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Zuckerberg, Chan to help send Bay Area undocumented students to college

(Anda Chu/Bay Area News Group)

(Anda Chu/Bay Area News Group)

Originally Published by Mercury News

More than 100 undocumented students from the Bay Area will have the chance to go to college this fall thanks in part to Facebook founder Mark Zuckerberg and his wife, Priscilla Chan.

Over the last several years, the couple has given millions of dollars through their Chan-Zuckerberg Initiative to TheDream.US, a nonprofit based in Washington, D.C., that awards scholarships to undocumented students. This year, the organization will award 139 four-year scholarships worth $3.4 million to local students, part of an effort to send 400 undocumented immigrants from the Bay Area to colleges in the region by 2020.

“We truly believe that an education is so important for people to be able to contribute to this community and this nation,” said Tania Wilcox, the organization’s program director for college partnerships.

“Dreamers,” as they are often called, were brought to the United States as children and many attended local schools. Most come from low-income families and say they want to pursue higher education. But they aren’t eligible for federal financial aid, many private scholarships or federal work-study programs, meaning many would-be students find themselves priced out of college.

That would have been the case for Alejandro Bautista Zugaide. The native of Mexico came to Oakland as a preteen and graduated from CSU East Bay this spring with a bachelor’s in business and a minor in Latino studies. But until he received a scholarship through TheDream.US, he was planning on stopping his studies after getting an associate’s degree. Now he’s planning to earn a master’s and work as a counselor at a university.

Alejandro Bautista Zugaide graduated from Cal State East Bay this spring.(Courtesy of Alejandro Bautista Zugaide)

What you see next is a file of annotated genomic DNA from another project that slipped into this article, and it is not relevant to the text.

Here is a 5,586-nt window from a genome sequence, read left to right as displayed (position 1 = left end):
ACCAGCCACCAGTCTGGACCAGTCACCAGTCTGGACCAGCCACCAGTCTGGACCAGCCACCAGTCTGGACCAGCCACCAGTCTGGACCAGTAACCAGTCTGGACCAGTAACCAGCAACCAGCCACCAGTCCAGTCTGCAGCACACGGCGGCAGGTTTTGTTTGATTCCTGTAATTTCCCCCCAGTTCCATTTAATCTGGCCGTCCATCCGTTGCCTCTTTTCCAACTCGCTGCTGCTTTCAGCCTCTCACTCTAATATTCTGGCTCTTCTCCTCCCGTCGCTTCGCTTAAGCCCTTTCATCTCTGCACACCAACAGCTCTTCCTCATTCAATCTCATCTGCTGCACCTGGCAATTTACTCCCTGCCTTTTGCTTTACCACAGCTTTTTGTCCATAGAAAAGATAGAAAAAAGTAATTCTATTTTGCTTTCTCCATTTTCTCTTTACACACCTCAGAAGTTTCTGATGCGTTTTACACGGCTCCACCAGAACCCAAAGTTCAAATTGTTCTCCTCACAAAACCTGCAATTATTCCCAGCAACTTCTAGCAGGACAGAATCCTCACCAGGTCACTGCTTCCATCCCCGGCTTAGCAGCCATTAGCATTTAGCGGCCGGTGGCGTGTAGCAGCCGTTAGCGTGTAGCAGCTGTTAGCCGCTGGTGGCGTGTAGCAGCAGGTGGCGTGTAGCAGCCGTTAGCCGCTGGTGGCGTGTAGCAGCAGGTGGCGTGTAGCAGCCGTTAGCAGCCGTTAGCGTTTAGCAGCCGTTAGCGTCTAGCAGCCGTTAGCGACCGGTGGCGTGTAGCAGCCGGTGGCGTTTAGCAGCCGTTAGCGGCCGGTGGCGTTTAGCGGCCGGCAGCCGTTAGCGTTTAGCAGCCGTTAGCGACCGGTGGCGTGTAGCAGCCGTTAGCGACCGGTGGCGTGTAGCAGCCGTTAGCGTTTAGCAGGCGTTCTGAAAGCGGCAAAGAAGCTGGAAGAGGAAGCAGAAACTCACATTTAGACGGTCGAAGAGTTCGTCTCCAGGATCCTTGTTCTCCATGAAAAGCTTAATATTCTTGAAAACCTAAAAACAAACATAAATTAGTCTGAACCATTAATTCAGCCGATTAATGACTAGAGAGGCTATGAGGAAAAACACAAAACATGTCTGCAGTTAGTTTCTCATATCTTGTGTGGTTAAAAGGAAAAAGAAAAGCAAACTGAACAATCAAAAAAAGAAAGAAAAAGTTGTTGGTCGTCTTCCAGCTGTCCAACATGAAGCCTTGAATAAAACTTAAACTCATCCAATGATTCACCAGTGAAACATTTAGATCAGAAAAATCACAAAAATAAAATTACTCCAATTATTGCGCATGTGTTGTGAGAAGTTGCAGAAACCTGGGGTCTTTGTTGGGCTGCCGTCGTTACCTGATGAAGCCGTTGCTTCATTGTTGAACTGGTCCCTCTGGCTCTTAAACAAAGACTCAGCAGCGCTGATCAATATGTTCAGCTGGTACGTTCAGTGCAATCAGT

Alejandro Bautista Zugaide graduated from Cal State East Bay this spring.<br />(Courtesy of Alejandro Bautista Zugaide) 

“Why would we want to waste that talent?” Wilcox said.

Bautista Zugaide, who has four brothers and a sister, still worked his way through college, but the money helped him work a part-time job and enroll as a full-time student instead of the other way around.

“If I wouldn’t have achieved a four-year degree, I would have just been working at another restaurant or someplace,” he said. “That goes to say, I wouldn’t have been challenged to reach my full potential.”

When students feel supported and know someone is investing in them, they are going to make it count, said Mary Papazian, president of San Jose State University, which is set to receive more than 40 of the scholarship recipients in the fall.

TheDream.US has only been around a few years, but initial data shows that about 85 percent of the scholarship recipients have stayed in school or graduated, a better-than-average persistence rate. “They have a real sense of drive and purpose,” Papazian said. “With just a little support, it’s really incredible what they can do.”

Beyond easing financial burdens, the scholarships give students the ability to take some of the time they would have spent working and devote it to getting involved on campus instead.

Bautista Zugaide, 25, helped develop a resource center for undocumented students on his campus. “It helped me focus a little bit more on my studies and be a little more involved,” he said.

The organization has also prompted local universities to share ideas for supporting undocumented students, said Pablo Reguerin, assistant vice provost for student success at UC Santa Cruz, which receives TheDream.US scholarship recipients. “You feel like you’re better equipped to address the changing demographics and the varying needs that students bring in,” he said.

TheDream.US had been concerned that President Donald Trump’s election and the fear it created among undocumented immigrants might deter students from applying. But, program director Gaby Pacheco said, some 9,000 started the application, with roughly a third completing it. “Even in the face of fear, even in the face of a lot of uncertainty,” she said, “they just push forward.”

No matter what happens in the future, Wilcox said, “no one can take away the education that these scholars receive.”

 

Read more: www.mercurynews.com/2017/06/29/zuckerberg-chan-to-help-send-local-undocumented-students-to-college/

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